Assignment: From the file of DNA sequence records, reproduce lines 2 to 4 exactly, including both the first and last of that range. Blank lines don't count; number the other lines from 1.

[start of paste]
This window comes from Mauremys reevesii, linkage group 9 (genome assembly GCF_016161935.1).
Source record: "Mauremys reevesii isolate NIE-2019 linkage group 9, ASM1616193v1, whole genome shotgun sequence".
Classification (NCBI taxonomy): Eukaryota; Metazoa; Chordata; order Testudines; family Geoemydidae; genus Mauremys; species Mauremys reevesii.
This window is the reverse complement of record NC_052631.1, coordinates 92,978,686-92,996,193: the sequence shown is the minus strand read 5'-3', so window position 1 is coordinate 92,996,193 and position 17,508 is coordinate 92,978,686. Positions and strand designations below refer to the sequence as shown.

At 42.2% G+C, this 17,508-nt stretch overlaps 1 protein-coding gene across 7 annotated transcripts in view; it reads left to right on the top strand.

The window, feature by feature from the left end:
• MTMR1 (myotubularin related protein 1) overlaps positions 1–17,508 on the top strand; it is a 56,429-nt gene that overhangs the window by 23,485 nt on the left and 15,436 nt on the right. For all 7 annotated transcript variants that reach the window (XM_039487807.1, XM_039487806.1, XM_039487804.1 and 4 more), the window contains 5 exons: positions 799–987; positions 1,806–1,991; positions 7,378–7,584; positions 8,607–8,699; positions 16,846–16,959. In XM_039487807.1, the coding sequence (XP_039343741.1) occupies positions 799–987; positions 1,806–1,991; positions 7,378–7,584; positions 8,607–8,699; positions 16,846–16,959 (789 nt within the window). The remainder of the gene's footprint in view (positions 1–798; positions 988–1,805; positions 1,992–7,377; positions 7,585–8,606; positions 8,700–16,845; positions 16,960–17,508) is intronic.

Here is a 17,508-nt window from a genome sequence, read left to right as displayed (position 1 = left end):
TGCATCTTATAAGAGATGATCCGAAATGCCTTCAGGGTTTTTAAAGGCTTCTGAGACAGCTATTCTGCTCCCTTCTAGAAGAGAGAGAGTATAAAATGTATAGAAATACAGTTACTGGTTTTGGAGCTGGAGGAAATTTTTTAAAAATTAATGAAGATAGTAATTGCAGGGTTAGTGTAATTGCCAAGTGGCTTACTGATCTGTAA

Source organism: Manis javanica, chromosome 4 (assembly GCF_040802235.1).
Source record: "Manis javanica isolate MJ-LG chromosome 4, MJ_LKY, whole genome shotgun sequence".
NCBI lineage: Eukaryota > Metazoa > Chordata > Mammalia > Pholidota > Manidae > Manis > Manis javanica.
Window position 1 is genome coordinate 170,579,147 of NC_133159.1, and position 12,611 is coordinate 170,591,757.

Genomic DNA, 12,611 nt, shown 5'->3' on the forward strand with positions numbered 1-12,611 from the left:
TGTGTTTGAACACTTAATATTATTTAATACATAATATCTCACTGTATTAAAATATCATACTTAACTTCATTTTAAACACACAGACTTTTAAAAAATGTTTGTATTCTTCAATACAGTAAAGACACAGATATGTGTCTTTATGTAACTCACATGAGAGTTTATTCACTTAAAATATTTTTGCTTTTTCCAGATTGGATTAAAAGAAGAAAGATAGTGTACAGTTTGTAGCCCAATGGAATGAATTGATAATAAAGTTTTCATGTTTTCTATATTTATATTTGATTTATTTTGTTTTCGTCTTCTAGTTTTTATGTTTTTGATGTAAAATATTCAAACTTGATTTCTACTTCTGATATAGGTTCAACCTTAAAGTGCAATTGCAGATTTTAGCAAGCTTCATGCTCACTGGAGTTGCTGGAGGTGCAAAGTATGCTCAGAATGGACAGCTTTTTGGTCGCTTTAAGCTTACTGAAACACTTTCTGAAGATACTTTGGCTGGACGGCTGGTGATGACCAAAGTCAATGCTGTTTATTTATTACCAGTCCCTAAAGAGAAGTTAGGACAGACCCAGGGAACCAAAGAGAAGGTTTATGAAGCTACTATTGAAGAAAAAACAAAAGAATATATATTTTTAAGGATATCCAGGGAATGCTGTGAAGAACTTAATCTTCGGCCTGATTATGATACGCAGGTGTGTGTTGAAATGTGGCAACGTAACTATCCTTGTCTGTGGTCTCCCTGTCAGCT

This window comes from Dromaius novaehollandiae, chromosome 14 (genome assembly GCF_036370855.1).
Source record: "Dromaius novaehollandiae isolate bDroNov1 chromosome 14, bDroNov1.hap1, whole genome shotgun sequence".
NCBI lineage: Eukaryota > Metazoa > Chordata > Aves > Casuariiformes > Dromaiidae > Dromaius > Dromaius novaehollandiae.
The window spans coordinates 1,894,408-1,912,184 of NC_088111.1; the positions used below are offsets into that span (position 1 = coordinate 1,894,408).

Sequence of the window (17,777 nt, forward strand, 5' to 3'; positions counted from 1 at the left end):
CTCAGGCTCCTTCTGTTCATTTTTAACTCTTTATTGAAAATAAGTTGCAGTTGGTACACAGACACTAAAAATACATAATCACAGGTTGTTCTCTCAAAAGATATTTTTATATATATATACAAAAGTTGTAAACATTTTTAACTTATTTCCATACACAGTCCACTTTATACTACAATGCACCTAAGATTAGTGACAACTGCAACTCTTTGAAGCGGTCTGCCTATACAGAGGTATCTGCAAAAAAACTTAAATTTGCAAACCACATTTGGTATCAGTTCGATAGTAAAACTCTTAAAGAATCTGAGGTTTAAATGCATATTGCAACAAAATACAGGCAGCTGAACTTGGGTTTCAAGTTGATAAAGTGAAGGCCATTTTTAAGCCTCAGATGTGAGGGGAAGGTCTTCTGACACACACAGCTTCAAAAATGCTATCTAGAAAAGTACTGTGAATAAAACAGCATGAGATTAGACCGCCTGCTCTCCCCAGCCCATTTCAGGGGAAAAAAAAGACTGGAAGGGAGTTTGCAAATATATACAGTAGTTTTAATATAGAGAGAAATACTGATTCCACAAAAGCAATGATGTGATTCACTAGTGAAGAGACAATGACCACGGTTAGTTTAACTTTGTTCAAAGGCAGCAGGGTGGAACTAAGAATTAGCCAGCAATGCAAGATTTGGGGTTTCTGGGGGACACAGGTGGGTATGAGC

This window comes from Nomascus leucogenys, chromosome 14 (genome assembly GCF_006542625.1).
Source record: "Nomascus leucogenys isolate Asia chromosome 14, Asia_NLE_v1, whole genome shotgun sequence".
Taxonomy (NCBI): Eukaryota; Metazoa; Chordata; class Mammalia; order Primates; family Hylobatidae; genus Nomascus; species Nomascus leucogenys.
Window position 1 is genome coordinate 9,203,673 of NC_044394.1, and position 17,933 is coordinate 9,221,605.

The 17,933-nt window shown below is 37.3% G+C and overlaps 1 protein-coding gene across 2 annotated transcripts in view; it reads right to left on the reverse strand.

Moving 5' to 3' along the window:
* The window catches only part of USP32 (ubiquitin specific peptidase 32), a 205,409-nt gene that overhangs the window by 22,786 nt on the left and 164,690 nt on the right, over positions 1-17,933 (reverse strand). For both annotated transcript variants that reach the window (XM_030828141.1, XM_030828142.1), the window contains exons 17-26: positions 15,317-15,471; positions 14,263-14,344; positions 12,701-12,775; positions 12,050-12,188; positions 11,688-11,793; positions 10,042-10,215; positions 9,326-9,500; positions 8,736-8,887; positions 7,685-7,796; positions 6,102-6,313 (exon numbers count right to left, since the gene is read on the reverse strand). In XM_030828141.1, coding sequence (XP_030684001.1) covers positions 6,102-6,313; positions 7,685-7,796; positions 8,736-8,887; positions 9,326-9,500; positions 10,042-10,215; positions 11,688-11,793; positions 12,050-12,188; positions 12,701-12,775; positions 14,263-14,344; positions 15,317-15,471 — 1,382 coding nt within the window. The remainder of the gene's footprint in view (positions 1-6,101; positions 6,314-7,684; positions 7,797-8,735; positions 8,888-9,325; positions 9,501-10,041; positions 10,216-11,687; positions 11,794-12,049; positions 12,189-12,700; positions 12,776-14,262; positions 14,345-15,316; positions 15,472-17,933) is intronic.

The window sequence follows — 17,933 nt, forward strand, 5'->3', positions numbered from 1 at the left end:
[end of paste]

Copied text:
Source record: "Mauremys reevesii isolate NIE-2019 linkage group 9, ASM1616193v1, whole genome shotgun sequence".
Classification (NCBI taxonomy): Eukaryota; Metazoa; Chordata; order Testudines; family Geoemydidae; genus Mauremys; species Mauremys reevesii.
This window is the reverse complement of record NC_052631.1, coordinates 92,978,686-92,996,193: the sequence shown is the minus strand read 5'-3', so window position 1 is coordinate 92,996,193 and position 17,508 is coordinate 92,978,686. Positions and strand designations below refer to the sequence as shown.